When they had opened their treasures, they presented unto Him gifts: gold, and frankincense, and myrrh. Matthew 2:11 KJV

Then, opening their treasures, they presented to Him gifts of gold, frankincense, and myrrh. Matthew 2:11 NASB

There were three occasions in the life of the Lord Jesus when myrrh is mentioned. The first is the all familiar incident of the Magi who came to worship Him. We read of the “treasures” they brought. This is a remarkable statement in that this is the only occasion in the New Testament where something material and linked with earth is referred to as a treasure. The other mentions all suggest that our treasure is not linked with earth but with heaven. The thought may be that whatever of my material possessions are yielded for His use take on the character of “treasure.”

But does it not seem strange that the Magi would bring myrrh to an infant’s birth? Would Mary and Joseph have been puzzled by the myrrh at His birth? As will be seen, myrrh is linked with death, not birth. Yet, here it was brought along with the gold and frankincense, to honor the King at His birth. Perhaps there was in the divinely controlled gifs, a suggestion that He Who would one day be king would come to that through suffering and death.

Mark in His Gospel (15:23) tells us that the soldiers offered the Lord Jesus “wine mingled with myrrh” when they were about to crucify Him. Matthew tells us it was vinegar mingled with gall; but Mark tells us that it was myrrh. All this was to alleviate or lessen some of the suffering. Fully aware of its purpose, the Lord Jesus refused the drink, choosing to feel the full intensity of all that Calvary would entail. He chose not to taste the myrrh that He might taste death for us.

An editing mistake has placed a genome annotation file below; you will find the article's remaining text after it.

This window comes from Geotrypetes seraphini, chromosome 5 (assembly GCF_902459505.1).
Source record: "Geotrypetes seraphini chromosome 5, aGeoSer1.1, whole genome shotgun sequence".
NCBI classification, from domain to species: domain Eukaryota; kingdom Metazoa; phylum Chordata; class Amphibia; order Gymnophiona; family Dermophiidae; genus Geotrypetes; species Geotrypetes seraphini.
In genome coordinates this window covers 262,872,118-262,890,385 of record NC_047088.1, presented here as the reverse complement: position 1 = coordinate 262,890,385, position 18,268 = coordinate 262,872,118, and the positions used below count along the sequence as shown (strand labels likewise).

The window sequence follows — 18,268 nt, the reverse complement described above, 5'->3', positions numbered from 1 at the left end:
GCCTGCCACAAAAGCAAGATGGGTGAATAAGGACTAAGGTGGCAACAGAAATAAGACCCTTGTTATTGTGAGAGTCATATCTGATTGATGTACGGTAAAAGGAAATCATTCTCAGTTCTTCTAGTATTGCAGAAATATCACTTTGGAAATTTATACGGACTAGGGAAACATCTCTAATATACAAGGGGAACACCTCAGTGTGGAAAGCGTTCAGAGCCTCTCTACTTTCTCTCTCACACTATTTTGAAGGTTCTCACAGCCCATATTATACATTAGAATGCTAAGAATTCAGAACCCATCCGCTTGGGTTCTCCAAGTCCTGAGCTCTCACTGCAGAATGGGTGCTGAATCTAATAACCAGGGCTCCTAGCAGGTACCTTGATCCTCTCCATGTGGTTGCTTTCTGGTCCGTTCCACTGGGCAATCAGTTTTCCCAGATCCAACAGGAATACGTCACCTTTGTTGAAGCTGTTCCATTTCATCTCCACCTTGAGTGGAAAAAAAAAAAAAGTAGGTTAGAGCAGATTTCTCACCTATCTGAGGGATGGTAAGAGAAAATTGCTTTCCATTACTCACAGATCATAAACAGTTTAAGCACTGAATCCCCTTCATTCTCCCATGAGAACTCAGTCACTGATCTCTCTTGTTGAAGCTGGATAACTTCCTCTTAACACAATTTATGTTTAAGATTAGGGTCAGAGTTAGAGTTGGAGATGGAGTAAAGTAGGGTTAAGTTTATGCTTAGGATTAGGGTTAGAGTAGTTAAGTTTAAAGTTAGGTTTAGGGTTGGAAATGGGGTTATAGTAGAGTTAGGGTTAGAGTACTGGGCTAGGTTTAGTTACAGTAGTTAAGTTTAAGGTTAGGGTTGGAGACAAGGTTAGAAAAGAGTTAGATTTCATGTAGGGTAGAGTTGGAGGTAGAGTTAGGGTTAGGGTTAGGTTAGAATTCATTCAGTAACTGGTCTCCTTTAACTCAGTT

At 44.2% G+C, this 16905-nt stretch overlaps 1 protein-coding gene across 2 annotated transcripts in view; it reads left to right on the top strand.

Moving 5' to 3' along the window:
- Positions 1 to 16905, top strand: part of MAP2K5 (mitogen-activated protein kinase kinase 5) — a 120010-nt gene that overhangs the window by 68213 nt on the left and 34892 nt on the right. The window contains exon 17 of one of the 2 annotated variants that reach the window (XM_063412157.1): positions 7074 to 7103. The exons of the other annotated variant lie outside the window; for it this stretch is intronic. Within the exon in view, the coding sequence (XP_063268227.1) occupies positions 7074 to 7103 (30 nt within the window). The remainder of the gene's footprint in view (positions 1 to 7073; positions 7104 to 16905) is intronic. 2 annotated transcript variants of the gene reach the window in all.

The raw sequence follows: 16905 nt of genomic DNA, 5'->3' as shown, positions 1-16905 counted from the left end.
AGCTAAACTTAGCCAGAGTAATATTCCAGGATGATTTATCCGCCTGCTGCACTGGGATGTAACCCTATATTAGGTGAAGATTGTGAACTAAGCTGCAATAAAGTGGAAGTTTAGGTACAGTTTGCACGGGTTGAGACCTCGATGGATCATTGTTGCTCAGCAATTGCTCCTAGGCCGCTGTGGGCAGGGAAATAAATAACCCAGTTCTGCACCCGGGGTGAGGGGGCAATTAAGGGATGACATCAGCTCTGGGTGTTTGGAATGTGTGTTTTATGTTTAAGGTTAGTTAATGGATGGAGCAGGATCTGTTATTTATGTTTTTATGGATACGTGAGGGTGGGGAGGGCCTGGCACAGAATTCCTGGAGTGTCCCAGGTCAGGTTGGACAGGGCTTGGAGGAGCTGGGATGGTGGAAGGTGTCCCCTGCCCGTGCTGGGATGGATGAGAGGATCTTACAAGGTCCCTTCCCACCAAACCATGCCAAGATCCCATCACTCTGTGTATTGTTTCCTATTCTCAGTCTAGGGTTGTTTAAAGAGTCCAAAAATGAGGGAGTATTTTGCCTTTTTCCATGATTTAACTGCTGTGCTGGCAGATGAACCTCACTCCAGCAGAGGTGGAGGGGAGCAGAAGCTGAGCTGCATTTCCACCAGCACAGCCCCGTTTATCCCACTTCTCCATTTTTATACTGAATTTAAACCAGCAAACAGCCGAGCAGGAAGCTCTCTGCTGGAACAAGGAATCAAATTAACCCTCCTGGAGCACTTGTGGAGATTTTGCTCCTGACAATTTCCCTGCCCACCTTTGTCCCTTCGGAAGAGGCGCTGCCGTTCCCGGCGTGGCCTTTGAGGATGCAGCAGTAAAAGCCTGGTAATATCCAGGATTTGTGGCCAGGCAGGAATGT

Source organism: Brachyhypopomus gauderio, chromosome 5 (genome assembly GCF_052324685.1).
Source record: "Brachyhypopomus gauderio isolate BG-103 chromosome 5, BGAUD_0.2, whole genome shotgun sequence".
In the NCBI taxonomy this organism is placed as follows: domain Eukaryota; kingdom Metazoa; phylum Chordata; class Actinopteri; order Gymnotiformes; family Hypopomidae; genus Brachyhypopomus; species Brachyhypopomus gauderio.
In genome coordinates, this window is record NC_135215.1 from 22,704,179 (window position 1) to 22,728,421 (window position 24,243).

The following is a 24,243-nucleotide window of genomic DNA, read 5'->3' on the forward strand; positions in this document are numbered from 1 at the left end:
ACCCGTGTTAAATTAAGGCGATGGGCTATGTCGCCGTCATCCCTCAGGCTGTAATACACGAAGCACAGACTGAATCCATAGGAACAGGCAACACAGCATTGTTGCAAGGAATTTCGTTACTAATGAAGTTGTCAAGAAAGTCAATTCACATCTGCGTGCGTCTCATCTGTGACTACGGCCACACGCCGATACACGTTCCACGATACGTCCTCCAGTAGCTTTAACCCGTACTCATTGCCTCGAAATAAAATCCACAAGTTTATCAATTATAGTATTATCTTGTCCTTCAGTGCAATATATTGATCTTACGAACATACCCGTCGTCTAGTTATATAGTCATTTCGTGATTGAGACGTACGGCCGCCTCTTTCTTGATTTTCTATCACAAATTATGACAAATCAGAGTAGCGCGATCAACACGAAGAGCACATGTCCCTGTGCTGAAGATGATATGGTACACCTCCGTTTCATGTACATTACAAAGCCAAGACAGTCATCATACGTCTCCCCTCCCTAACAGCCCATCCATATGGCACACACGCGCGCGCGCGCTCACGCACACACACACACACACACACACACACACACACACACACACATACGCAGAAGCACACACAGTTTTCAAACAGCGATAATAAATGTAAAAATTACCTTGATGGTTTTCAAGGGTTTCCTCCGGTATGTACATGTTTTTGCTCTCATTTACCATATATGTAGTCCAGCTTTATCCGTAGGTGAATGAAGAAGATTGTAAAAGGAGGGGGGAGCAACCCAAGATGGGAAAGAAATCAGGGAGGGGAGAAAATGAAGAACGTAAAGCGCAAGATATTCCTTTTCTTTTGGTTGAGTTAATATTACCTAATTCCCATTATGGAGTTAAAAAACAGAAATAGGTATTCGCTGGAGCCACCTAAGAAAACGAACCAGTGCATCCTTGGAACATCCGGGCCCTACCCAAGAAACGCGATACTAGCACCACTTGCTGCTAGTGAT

The third mention of myrrh is in connection with His burial. John tells us that along with Joseph of Arimathea, Nicodemus came bringing a mixture of myrrh and aloes, totaling almost 100 pounds in weight. A kingly burial was afforded the Lord Jesus by these two courageous and faithful disciples. In keeping with Jewish burial customs, there was no embalming of the body, so myrrh and spices were used to lessen the odor from the inevitable corruption of the body. But He could not see corruption; the myrrh, while an expression of love and devotion, was not needed.

In the first mention of myrrh we see it was unexpected; in the second mention it was unwanted; and in the final mention, it was unneeded. Yet in each of the instances, we are reminded of His suffering and death.

Consider:

Look at the first mention of myrrh in Genesis 37:25

Look at the mention in Exodus 30:23

Look at the mention of myrrh in Psalm 45:8